Students protest removal of lecturer’s job
Lecturer Jerome Bauer might be out of a job – but not if his students have anything to say about it. The religious studies department recently informed Bauer that his position as lecturer would be replaced with the position of assistant professor. The new position is not reserved for Bauer, but rather he, along with all other qualified applicants, are invited to apply for it. Both Bauer and some of his students have taken action against this new academic opening.
The positions of lecturer and professor have substantive differences. University lecturers are considered to be in the “Teaching Track” and are therefore not expected to regularly write and publish research papers, as per the “public or perish” rule common to the realm of academia. An inter-department move from lecturer to assistant professor would require Bauer to research and publish papers.
“The Religious Studies Program and I,” wrote Bauer in an open letter protesting the religious studies department’s actions, “have had an agreement: I would pursue diligently the ‘Teaching Track,’ not looking for a job elsewhere, in exchange for a reasonable semblance of job security. I would sacrifice other “career goals” for my vocation, mentorship of our students. This I have done, faithfully. Now this University is not keeping its end of the bargain.”
Department Chair Beata Grant said no such agreement was reached.
“The lecturer position in South Asian religions that Bauer has held for the past several years was from the very beginning designated as a temporary lecturer position that would eventually be upgraded to a regular tenure-track position,” Grant wrote in an e-mail.
Grant explained that “the Department’s decision to upgrade the lecturer position in Religious Studies reflects a strong commitment on the part of the University to build Religious Studies, a commitment that includes a recent tenure-line hire in Islamic studies, a current search for a tenure-line position in the history of Christianity, and future searches in areas such as American Religious History.”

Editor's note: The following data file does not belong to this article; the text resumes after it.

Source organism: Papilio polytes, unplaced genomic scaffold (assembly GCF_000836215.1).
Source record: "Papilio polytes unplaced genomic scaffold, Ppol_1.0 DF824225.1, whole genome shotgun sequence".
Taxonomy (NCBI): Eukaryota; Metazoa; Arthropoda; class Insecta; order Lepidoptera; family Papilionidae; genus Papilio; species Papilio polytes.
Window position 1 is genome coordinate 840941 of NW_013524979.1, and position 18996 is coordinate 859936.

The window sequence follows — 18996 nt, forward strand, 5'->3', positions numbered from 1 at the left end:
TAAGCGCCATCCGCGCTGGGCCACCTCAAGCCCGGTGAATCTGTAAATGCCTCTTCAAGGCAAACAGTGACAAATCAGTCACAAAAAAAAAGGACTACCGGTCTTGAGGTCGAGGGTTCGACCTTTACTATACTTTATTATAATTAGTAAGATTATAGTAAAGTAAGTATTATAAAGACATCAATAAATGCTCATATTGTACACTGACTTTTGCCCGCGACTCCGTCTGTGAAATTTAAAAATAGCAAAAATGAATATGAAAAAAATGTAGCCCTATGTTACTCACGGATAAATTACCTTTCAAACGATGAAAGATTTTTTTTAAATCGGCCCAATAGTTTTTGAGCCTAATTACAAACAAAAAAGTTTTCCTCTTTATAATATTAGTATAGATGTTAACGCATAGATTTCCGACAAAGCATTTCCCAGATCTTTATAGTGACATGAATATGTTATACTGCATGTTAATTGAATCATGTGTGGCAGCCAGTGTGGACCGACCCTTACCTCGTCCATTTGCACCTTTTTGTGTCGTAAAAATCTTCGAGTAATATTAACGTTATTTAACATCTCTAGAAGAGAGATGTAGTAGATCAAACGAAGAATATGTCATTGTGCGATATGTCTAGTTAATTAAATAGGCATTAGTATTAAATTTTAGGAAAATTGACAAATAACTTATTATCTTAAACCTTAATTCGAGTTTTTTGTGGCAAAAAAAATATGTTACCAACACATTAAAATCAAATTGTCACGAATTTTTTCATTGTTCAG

According to Bauer, he expected to receive a promotion to senior lecturer.
“Last year.the program was promoting me to senior lecturer,” said Bauer. But “last spring, I was told my position would be eliminated after a year. They [University administration] really need to rethink their strategy.”
Bauer thinks that the University’s stance towards lecturers, both in and outside the Religious Studies Program, needs significant revisions.
“Some sort of reasonable job security would be good for this community,” he said.
Furthermore, Bauer has argued for the expansion of the Religious Studies Program into a department, noting a rise in the program’s popularity among undergraduate students.
“If it were a department, then faculty would have better job security. With Religious Studies, we are embattled from both the left and the right. It’s a controversial discipline, and I think it would be better with a more secure status. It’s about time the University reevaluate its strategy with Religious Studies.”
Undergraduate students have lent support to Bauer through signing a petition to retain him as a lecturer. Senior Nivedita Kulkarni began the petition three years weeks ago at an Ashoka meeting.
“I really hope the University sees how great he is with the students,” said Kulkarni. “I understand the University is upset at his not publishing research, but he does far more for the students.”
Within a week of starting the petition, Kulkarni had over 100 signatures from Ashoka members.
Bauer himself was surprised at the degree of support he received from his students, noting that a number of undergraduates asked to take his courses even if he left the University. The University, said Bauer, should pay attention to undergraduates’ stances regarding employment of faculty.
“They’ve been very, very helpful. I’ve been trying to stay out of University politics; when I first got the news, I was in shock. It turns out I had a lot of student support. If the students like what lecturers do, I think the University ought to listen. It’s only reasonable.”
Bauer noted that his situation was not unique, and encouraged individuals who wanted to primarily go into teaching and lecturing at Universities.
“I support all lecturers at the University and [support] more respect for people who want to teach. A lot of it comes down to respect.”
Ultimately, Bauer hoped that the University would reconsider its stances toward lecturers like himself in all departments and programs.
“The University must restore the lecturer’s position in Religious Studies,” Bauer continued in his open letter, “and must also restore employment to other unjustly terminated lecturers. This is a matter of justice. If these reasonable requests are not met, I will stay here as I have promised to do, working for the community in whatever way I can.”
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